Much of the music released on the Hyperdub label is British urban music in the most direct sense, capturing both the vibrance and the claustrophobia of life in London. From the backstreets and fast food outlets in the collages made by Burial to the streetlit soundscapes of label boss and producer Kode9. Once again reunited with vocalist Spaceape, less of a rapper and more of a surrealist storyteller. Whilst the Hyperdub label is usually associated with dubstep, the work of this duo goes beyond microgenre classifications. In fact, the emphasis here is much less on bass, and more on texture and sound overall. That this music is now having an influence outside its own niche (recent Radiohead tracks Feral and Supercollider owe much to Burial and Kode9) is probably evidence of the musicians’ desire to reach across boundaries.
The mostly one word titles on previous album Memories Of The Future (Glass, Portal, Addiction, Bodies) suggested a dark overarching concept. Listeners approaching the music for the first time could be forgiven for assuming this was the work of an emo or industrial band. This thematic approach continues on Black Sun, albeit in very eloquent and expressive terms. The album begins thus: ‘Under a spell of a random feeling/Weak, agitated, momentary breathing’. Black Smoke finds the Spaceape wandering a desolate landscape, ‘seeing heavy black smoke ahead’. Even the sound of his voice helps set a tone of murky oppression and danger. This is a world of obscure threats and bodily fluids.
The most successful aspect of this project is how brilliantly the music provided by kode9 complements the Spaceape’s words. The beats are impressively detailed throughout – intricate and captivating, showing substantial evolution in kode9’s production since Memories Of The Future. The frequent use of synth drones further enhances the cumulative sense of dread and fear. Yet, every so often there are bright glistening sounds – some chiming percussion on Promises for example, or the cut-up vocal samples on Neon Red Sign. Sometimes there are brighter chords in higher registers. Whilst there may be little positivity in the words, the music offers occasional flashes of humanity. Perhaps this is a hope that the dystopian vision can yet be transformed into something better – a disaster idealism.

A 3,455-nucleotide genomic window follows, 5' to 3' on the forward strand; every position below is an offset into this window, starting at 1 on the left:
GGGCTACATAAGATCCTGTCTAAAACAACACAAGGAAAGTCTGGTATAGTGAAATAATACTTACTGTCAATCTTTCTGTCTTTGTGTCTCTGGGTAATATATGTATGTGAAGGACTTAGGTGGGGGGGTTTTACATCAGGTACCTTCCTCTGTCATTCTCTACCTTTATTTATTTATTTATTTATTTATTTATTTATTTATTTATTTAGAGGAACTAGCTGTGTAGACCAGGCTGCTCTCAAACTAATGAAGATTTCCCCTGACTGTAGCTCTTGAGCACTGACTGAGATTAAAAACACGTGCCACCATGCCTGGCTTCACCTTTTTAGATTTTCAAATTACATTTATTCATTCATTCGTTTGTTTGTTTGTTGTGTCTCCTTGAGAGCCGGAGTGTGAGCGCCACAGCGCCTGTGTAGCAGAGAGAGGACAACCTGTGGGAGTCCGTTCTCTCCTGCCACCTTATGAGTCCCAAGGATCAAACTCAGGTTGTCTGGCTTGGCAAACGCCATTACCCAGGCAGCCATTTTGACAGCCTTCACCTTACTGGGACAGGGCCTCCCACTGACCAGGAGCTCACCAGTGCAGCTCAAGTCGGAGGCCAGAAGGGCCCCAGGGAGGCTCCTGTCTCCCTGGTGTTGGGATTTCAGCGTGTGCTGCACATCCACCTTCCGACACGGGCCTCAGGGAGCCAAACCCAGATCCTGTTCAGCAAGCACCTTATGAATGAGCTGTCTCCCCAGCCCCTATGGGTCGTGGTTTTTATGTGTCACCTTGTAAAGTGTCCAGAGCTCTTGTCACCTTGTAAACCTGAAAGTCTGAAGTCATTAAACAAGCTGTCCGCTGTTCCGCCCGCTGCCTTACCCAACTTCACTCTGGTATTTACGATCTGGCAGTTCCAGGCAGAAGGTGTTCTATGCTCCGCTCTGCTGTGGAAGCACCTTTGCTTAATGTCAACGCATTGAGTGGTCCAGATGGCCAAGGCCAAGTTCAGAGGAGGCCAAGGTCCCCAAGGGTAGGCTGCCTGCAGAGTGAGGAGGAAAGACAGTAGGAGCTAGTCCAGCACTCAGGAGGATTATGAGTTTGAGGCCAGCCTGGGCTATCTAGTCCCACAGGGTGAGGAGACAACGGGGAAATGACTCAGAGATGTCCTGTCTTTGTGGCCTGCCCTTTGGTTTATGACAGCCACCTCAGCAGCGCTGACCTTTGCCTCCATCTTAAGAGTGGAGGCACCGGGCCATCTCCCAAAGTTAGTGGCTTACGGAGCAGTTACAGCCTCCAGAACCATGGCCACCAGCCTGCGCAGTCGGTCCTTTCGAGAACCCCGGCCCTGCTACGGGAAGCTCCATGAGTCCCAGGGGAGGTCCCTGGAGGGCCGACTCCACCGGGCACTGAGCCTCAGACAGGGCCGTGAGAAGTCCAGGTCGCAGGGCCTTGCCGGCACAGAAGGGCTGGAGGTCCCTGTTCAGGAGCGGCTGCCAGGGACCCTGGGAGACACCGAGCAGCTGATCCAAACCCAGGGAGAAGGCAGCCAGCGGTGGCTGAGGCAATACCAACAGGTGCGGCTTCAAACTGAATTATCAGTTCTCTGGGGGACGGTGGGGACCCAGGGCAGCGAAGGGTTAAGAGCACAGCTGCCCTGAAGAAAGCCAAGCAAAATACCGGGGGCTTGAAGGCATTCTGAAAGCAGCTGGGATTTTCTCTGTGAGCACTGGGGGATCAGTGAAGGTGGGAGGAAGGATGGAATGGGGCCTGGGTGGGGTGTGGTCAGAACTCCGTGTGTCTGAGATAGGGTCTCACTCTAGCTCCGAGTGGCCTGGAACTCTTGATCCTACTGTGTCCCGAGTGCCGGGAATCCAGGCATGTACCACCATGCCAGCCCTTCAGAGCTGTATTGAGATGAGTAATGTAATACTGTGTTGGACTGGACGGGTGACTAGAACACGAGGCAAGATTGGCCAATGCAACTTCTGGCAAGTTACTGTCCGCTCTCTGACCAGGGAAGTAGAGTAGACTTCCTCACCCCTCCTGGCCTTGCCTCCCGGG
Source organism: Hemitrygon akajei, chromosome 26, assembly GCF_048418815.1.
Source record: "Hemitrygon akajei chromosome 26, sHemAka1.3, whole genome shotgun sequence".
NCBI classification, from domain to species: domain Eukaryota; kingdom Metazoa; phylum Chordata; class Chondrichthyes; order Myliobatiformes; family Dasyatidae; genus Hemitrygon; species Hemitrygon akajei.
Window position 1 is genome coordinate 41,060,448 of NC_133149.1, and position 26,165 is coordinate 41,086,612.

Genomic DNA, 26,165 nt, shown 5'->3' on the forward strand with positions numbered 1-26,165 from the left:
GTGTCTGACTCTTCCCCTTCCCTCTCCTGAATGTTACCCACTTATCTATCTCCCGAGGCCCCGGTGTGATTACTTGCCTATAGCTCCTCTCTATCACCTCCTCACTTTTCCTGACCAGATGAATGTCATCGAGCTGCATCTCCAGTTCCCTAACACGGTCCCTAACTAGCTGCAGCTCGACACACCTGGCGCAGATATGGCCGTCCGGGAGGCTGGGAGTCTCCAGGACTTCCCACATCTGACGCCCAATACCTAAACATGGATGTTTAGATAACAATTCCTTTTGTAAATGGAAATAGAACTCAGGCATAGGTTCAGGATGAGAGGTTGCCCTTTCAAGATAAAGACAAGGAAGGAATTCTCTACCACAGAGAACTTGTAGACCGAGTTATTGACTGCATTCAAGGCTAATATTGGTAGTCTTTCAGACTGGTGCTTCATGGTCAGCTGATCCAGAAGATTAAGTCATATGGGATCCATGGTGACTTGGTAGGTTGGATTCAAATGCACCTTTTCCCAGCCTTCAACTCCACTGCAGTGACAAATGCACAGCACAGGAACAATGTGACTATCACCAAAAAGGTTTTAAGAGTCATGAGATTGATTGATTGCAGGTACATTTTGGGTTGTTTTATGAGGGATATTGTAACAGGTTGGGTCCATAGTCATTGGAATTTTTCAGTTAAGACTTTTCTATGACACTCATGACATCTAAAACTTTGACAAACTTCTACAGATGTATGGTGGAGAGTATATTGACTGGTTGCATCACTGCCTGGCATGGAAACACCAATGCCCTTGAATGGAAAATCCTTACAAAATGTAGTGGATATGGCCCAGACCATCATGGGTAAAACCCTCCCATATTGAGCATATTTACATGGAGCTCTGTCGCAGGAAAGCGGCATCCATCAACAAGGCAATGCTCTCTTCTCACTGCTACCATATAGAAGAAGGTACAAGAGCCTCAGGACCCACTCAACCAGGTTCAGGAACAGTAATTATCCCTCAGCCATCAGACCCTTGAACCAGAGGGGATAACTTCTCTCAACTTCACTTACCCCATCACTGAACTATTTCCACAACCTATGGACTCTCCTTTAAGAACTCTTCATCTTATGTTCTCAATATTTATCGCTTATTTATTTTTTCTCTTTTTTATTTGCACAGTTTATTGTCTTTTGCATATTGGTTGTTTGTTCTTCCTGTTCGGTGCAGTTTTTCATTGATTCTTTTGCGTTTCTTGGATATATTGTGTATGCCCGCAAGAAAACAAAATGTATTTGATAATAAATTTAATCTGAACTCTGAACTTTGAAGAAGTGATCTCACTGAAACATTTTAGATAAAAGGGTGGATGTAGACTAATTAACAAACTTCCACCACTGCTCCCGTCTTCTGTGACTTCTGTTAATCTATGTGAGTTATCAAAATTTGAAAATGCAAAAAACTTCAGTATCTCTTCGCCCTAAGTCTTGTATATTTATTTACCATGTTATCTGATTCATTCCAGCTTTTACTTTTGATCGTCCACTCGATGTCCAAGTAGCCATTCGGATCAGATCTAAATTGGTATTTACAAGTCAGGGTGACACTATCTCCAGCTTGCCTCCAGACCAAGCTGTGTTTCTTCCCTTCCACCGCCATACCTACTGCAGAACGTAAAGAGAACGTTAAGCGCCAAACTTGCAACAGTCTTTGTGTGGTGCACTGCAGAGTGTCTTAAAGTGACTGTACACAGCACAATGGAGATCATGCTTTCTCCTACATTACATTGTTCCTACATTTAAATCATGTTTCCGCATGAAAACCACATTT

So, in spite of the heavy atmosphere, Black Sun is actually pretty accessible. Am I, one of the album highlights, is immediate and insistent, its series of confused questions giving way to a central demand for clarity (‘I need a wrong or right/need a black or white/cuts straight down the middle like a surgical knife’). This is striking and harsh but also visceral and exciting.
There are some subtleties that help Black Sun stand out as very distinct from its predecessor. Spread throughout the album are some curious instrumentals. The reworking of Black Sun suggests the influence of early Chicago house. It’s probably the closest this project will get to euphoria. Weirder, and perhaps more wonderful, is the disorientating, faintly nauseous Hole In The Sky.
Much of Black Sun seems to be about questioning perceived ideas and delving beneath the surface of reality. The Cure finds Spaceape pondering ‘is suicide a remedy?’ On Neon Red Sign, in the midst of violence and propaganda, he wonders ‘are we being deceived’? This could be interpreted as a murky world of drug paranoia, or it could be a response to possible political disinformation and spin. Either way, it has made for one of UK bass music’s most intelligent and consistent full length works.